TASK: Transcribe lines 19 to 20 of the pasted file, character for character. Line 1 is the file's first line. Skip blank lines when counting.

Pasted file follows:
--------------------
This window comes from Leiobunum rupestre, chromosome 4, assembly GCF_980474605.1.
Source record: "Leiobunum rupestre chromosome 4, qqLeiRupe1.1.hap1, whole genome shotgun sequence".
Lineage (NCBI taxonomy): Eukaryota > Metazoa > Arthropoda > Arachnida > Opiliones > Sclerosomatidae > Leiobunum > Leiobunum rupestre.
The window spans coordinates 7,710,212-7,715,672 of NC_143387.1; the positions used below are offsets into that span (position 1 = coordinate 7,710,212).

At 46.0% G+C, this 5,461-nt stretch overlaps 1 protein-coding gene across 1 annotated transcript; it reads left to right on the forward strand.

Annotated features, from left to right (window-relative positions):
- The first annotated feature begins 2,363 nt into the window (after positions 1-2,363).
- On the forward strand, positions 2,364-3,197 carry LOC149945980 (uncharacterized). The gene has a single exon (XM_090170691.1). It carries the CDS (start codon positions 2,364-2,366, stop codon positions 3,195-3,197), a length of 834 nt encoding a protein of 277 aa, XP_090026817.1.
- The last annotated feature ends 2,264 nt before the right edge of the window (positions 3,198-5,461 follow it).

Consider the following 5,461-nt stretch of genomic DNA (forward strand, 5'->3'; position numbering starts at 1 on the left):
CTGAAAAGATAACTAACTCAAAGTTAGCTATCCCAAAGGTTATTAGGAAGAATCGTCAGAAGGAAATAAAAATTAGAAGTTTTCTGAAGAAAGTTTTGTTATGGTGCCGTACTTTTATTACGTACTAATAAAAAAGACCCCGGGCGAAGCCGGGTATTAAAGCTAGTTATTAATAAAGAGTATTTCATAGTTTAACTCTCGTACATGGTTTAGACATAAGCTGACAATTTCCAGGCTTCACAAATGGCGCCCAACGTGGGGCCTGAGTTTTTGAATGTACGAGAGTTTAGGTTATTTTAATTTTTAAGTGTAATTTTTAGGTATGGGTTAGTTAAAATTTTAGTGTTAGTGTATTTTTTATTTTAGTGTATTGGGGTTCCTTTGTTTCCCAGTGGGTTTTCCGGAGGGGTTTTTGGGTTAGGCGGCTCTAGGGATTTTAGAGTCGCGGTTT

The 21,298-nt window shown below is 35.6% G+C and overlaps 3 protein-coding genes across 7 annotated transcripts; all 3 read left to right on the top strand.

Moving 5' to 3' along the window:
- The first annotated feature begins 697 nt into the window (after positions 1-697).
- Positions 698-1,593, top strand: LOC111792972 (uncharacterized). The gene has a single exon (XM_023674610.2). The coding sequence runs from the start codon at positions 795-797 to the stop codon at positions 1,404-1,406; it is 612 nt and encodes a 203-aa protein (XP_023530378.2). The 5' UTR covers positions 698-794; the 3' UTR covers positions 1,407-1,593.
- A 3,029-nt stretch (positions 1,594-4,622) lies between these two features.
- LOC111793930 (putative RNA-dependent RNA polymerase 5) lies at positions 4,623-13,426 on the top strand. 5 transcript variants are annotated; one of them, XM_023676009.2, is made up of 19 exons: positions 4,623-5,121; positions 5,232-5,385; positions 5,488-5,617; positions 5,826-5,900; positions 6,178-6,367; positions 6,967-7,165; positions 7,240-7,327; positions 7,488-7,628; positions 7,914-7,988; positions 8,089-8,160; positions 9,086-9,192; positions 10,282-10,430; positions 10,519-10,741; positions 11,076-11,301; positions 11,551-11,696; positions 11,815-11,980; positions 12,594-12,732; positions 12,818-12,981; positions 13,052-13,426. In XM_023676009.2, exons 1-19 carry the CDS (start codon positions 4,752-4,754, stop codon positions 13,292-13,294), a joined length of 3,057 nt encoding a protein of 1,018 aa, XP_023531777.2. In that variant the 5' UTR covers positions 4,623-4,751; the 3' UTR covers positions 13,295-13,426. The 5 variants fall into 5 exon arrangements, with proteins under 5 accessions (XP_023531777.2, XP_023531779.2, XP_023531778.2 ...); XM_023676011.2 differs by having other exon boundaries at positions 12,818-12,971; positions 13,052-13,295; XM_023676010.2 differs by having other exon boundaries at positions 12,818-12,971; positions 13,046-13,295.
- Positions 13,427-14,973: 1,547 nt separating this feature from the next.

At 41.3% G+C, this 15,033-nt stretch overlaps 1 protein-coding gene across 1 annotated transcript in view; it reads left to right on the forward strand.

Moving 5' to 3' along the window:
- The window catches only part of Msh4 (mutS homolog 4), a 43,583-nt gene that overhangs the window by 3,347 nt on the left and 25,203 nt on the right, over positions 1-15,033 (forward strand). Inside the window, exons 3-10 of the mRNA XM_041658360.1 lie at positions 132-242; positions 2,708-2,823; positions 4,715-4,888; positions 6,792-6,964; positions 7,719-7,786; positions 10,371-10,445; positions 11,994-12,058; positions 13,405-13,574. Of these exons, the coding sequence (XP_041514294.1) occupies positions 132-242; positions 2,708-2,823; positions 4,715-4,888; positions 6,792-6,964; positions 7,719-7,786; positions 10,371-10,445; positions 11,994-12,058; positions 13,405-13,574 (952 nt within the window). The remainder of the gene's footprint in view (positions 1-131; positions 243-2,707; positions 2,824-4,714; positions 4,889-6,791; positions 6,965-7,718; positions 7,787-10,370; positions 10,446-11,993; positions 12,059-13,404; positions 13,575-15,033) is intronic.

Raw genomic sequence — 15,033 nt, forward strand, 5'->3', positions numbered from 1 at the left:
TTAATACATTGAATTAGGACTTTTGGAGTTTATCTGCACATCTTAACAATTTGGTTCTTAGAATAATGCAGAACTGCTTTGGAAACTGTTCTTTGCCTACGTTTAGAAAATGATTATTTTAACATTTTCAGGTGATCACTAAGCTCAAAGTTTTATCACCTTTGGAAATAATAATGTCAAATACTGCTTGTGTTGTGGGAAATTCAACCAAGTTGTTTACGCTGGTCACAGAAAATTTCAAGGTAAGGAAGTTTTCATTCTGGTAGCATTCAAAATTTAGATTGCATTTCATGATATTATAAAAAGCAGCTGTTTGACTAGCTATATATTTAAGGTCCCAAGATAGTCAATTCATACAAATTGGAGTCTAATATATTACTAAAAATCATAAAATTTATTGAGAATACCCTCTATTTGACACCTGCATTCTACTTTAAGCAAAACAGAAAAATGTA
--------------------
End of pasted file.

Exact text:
At 41.3% G+C, this 15,033-nt stretch overlaps 1 protein-coding gene across 1 annotated transcript in view; it reads left to right on the forward strand.

Moving 5' to 3' along the window: